Steve Kenkel of Earling, Iowa, is a farmer, just like his father and grandfather before him.
But the way he makes his living is far different.
He uses implements with global positioning systems to precisely tailor his application of seeds, fertilizer and herbicide.
He buys genetically modified seed that costs $240 a bag but reduces the need for tilling and herbicide while increasing his yield.
He prepares a detailed marketing plan in which he sells much of his crop even before it’s planted.
Not to mention his off-farm job at the city water department in nearby Harlan.
“The older generation, most of their operation was based on sweat and back labor,” Kenkel said.
“The thing I tell the younger guys starting out is that there’s more money to be made in farming today by sitting at the kitchen table working on a marketing plan than by working in your shop to get that extra bushel from your equipment.”
Today marks National Agriculture Day, the culmination of a week of activities recognizing farming’s economic impact. This year’s event comes as Nebraska and Iowa farmers have enjoyed record prosperity in recent years.
Farm products represented about 6.5 percent of the gross domestic product of both states in 2008, said Creighton University economist Ernie Goss. That’s not counting the output of other industries that depend on farming, from center-pivot manufacturers to meatpacking plants.
According to the Economic Research Service of the U.S. Department of Agriculture, Nebraska farmers received $17.3 billion for all commodities in 2008, while Iowa farmers collected $24.7 billion.
It was the second straight year of two significantly profitable years for grain farmers, although livestock farmers were pinched by high feed costs and low prices for their animals.
Adjusted for inflation, annual cash receipts in Nebraska’s farm sector leapt by 17 percent in 2007 and by 12 percent in 2008. Overall, it was a 31 percent boost in just two years. Iowa’s cash receipts ballooned by 52 percent, adjusted for inflation, during the same period.
The coming years won’t be quite so flush.
Preliminary figures from the Economic Research Service indicate that nationally, farm cash receipts dropped by nearly 40 percent in 2009.
That sounds dismal, but the agriculture sector as a whole still would remain ahead of where it stood in 2006. The federal government forecasts a 5.5 percent increase for 2010.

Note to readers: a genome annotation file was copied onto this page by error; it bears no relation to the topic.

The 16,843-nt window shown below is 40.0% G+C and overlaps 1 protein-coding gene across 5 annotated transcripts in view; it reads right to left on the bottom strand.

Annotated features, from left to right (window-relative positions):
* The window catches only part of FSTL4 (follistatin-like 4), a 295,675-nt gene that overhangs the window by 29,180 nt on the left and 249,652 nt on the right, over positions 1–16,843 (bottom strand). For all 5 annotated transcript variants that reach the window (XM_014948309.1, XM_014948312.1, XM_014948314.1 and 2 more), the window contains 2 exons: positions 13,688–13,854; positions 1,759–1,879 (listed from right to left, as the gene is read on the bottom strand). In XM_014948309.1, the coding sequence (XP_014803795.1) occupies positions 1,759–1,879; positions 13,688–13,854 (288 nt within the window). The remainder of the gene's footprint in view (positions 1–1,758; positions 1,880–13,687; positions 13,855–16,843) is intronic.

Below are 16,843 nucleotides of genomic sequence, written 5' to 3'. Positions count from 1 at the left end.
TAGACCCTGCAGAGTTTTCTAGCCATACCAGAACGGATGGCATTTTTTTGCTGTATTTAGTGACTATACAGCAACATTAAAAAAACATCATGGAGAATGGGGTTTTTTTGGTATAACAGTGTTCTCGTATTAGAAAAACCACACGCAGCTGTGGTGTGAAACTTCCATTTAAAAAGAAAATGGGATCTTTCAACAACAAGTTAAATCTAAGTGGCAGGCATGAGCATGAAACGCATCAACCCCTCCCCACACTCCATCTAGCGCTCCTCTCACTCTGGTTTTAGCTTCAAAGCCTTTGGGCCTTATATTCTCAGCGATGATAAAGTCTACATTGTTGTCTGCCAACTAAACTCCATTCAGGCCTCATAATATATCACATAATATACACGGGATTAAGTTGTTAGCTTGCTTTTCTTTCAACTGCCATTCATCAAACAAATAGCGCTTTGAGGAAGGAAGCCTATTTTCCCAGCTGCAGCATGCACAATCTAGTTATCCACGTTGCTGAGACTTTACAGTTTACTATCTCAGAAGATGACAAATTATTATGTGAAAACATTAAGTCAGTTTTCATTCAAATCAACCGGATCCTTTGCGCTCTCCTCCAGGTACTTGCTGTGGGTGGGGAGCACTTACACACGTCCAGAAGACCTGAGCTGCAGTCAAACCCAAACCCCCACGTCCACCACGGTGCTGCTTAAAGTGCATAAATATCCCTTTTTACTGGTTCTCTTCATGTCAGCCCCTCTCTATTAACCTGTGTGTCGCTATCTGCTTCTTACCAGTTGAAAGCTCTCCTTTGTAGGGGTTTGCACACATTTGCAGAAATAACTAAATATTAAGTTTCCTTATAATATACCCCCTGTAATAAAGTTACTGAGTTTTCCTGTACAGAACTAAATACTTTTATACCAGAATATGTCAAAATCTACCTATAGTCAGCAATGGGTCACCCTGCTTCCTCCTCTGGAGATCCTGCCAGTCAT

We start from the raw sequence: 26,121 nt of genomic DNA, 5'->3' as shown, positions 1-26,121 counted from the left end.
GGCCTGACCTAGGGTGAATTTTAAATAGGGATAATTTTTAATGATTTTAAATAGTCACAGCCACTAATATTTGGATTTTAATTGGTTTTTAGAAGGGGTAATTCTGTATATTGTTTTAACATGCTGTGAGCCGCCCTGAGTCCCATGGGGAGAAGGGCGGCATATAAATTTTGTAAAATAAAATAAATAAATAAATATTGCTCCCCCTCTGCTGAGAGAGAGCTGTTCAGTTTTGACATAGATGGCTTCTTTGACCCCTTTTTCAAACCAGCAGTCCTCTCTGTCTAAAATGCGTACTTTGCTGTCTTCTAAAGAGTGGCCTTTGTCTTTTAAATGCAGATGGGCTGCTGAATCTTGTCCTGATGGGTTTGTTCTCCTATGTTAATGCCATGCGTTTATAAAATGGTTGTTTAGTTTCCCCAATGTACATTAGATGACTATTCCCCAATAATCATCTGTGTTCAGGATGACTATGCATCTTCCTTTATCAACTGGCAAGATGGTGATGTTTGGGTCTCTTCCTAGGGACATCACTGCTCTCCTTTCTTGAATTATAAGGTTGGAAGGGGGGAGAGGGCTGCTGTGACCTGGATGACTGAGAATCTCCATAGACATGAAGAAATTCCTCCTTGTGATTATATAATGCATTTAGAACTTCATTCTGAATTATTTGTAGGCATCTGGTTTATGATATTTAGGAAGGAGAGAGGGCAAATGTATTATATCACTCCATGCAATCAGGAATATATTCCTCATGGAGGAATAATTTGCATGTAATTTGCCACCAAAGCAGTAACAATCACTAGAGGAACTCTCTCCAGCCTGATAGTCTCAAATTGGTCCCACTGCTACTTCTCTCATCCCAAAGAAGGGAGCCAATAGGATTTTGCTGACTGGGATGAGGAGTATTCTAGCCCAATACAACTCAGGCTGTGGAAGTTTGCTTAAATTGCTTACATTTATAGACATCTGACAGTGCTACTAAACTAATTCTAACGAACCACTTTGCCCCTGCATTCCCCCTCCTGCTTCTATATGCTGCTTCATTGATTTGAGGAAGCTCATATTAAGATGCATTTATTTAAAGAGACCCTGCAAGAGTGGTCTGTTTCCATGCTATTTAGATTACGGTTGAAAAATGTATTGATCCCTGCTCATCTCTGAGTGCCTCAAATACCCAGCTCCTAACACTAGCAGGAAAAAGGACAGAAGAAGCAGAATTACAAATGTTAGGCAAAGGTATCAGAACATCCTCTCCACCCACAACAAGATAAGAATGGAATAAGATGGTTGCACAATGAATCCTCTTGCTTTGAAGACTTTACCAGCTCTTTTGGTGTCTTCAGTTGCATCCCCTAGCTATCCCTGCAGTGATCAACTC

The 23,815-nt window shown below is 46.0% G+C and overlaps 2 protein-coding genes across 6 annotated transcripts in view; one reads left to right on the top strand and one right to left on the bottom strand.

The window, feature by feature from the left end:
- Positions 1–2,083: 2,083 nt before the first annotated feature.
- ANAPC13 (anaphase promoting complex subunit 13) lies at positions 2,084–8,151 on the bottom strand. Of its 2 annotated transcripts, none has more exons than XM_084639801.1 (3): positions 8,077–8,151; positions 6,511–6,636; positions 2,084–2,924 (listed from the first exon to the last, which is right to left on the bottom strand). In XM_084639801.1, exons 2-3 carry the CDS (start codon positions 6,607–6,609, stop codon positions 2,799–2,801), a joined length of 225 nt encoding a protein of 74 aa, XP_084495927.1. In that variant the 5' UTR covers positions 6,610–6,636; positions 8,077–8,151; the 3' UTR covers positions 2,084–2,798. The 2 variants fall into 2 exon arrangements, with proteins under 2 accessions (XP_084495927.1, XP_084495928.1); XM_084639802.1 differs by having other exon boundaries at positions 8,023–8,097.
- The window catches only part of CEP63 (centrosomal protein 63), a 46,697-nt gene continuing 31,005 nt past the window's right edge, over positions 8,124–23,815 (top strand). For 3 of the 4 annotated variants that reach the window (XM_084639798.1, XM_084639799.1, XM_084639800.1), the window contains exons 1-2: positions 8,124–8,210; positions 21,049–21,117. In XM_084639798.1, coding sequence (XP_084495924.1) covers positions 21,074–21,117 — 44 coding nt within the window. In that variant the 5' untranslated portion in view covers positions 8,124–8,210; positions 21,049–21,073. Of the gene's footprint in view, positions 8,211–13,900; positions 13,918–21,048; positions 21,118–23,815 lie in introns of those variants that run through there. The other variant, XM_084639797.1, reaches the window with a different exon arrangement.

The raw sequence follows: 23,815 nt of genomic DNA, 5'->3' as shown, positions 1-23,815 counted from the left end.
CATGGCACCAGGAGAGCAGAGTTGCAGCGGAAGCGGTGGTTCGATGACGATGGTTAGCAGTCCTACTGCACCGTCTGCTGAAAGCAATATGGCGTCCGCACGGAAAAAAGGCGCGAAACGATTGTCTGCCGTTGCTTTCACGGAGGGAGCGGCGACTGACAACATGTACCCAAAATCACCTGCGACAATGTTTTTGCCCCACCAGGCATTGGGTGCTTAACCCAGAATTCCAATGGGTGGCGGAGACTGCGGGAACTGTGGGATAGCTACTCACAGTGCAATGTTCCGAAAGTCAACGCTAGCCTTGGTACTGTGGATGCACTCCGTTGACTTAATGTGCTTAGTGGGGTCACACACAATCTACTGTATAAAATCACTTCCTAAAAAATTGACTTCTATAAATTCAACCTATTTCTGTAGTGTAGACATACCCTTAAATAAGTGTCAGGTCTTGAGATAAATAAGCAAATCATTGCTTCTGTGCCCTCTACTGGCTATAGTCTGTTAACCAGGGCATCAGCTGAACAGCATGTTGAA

“We’ve had a really good run in the last five or six years,” said Brad Lubben, an agricultural economist at the University of Nebraska-Lincoln. “While 2009 was down substantially, it fell back only to an average net income level.”
Greg Ibach, director of the Nebraska Department of Agriculture, said global demand should continue to fuel Nebraska’s ag industry and with it, the state economy as a whole.
“I think it’s a good time to be a farmer in Nebraska,” he said. “Nebraska has a lot of things going for it.”
Both states have fewer farms than in the past.
According to the USDA, Nebraska has lost 17 percent of its farms since 1990, dropping from 57,000 in 1990 to 47,200 last year. Iowa has 11 percent fewer farms than in 2000.
Both states, however, are seeing increases in the numbers of very large and very small farms.
Nebraska has seen significant growth since 2000 in the number of farms with at least $500,000 in revenue each year.
In 2009, 7,500 farms 16 percent of Nebraska’s total collected more than $500,000 in receipts. Only 5 percent of the state’s farms exceeded the half-million mark in 2000.
Lubben said the figures reflect increased consolidation in agriculture, a trend that began almost as soon as the frontier was settled.
“Nationwide, 20 percent of farms produce 85 percent of agricultural production,” he said.
On the other end of the scale are a growing number of niche operations like organic farms and direct market farms, such as pumpkin or strawberry patches, as well as part-time and “lifestyle” farms run by people who make their main living at an off-farm job.
“In between, we don’t have many at all,” Lubben said. “The middle is dropping out.”
Kenkel, 51, who farms 550 acres of corn and soybeans, has spent his farming career also working at an off-farm job.
“There’s a few of the bigger guys that farm 2,000 to 4,000 acres, but the majority of the guys either are in a big operation with their family or they’re like me, they farm 400 to 600 acres and they have another job,” he said.
Kenkel also is something of a farm historian. He collects antique machinery and plants plots of old-style corn seed to demonstrate changes in farm technology.
He decided this year to begin turning over his operation to a neighbor’s 21-year-old son, who is eager to become a farmer.
Brian Grote said that with Kenkel’s help, he’s starting out with a total of 900 acres plus a 200-head cow-calf operation and a summer construction business shingling roofs.
“It’s my only future, that’s what I’m banking on,” he said. “I’ve got farming in my blood. I don’t see any other path I want to take.”
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